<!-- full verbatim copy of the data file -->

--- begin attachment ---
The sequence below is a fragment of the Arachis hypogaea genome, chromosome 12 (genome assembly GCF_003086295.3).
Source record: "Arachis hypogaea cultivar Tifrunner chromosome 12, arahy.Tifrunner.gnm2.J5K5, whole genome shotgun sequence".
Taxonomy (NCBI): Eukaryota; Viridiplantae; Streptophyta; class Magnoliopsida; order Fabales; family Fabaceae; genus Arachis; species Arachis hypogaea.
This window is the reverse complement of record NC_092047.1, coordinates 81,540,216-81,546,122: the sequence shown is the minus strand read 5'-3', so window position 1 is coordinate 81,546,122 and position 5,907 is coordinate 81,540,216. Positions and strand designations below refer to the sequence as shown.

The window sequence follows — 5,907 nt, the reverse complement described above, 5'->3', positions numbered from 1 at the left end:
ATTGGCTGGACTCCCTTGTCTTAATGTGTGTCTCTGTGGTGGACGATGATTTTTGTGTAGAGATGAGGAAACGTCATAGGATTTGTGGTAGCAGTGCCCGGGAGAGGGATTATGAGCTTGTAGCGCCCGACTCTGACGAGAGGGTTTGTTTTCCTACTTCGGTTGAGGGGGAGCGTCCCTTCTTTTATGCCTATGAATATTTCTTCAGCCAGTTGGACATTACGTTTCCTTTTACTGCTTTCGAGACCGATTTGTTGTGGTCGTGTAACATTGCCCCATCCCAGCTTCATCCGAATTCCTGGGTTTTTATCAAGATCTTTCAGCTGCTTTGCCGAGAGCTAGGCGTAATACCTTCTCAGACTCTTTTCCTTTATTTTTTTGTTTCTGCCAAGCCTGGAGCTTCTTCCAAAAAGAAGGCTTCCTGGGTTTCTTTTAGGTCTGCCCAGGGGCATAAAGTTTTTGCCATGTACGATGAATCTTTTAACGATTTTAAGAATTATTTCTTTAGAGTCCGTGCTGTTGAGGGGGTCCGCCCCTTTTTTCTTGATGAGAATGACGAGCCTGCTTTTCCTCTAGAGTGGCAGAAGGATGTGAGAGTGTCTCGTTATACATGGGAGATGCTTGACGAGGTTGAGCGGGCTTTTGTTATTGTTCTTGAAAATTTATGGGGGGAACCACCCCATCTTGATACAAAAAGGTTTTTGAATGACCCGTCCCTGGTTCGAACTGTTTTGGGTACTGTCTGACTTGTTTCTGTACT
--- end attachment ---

The sequence below is a fragment of the Arachis hypogaea genome, chromosome 12 (genome assembly GCF_003086295.3).
Source record: "Arachis hypogaea cultivar Tifrunner chromosome 12, arahy.Tifrunner.gnm2.J5K5, whole genome shotgun sequence".
Taxonomy (NCBI): Eukaryota; Viridiplantae; Streptophyta; class Magnoliopsida; order Fabales; family Fabaceae; genus Arachis; species Arachis hypogaea.
This window is the reverse complement of record NC_092047.1, coordinates 81,540,216-81,546,122: the sequence shown is the minus strand read 5'-3', so window position 1 is coordinate 81,546,122 and position 5,907 is coordinate 81,540,216. Positions and strand designations below refer to the sequence as shown.

The window sequence follows — 5,907 nt, the reverse complement described above, 5'->3', positions numbered from 1 at the left end:
ATTGGCTGGACTCCCTTGTCTTAATGTGTGTCTCTGTGGTGGACGATGATTTTTGTGTAGAGATGAGGAAACGTCATAGGATTTGTGGTAGCAGTGCCCGGGAGAGGGATTATGAGCTTGTAGCGCCCGACTCTGACGAGAGGGTTTGTTTTCCTACTTCGGTTGAGGGGGAGCGTCCCTTCTTTTATGCCTATGAATATTTCTTCAGCCAGTTGGACATTACGTTTCCTTTTACTGCTTTCGAGACCGATTTGTTGTGGTCGTGTAACATTGCCCCATCCCAGCTTCATCCGAATTCCTGGGTTTTTATCAAGATCTTTCAGCTGCTTTGCCGAGAGCTAGGCGTAATACCTTCTCAGACTCTTTTCCTTTATTTTTTTGTTTCTGCCAAGCCTGGAGCTTCTTCCAAAAAGAAGGCTTCCTGGGTTTCTTTTAGGTCTGCCCAGGGGCATAAAGTTTTTGCCATGTACGATGAATCTTTTAACGATTTTAAGAATTATTTCTTTAGAGTCCGTGCTGTTGAGGGGGTCCGCCCCTTTTTTCTTGATGAGAATGACGAGCCTGCTTTTCCTCTAGAGTGGCAGAAGGATGTGAGAGTGTCTCGTTATACATGGGAGATGCTTGACGAGGTTGAGCGGGCTTTTGTTATTGTTCTTGAAAATTTATGGGGGGAACCACCCCATCTTGATACAAAAAGGTTTTTGAATGACCCGTCCCTGGTTCGAACTGTTTTGGGTACTGTCTGACTTGTTTCTGTACT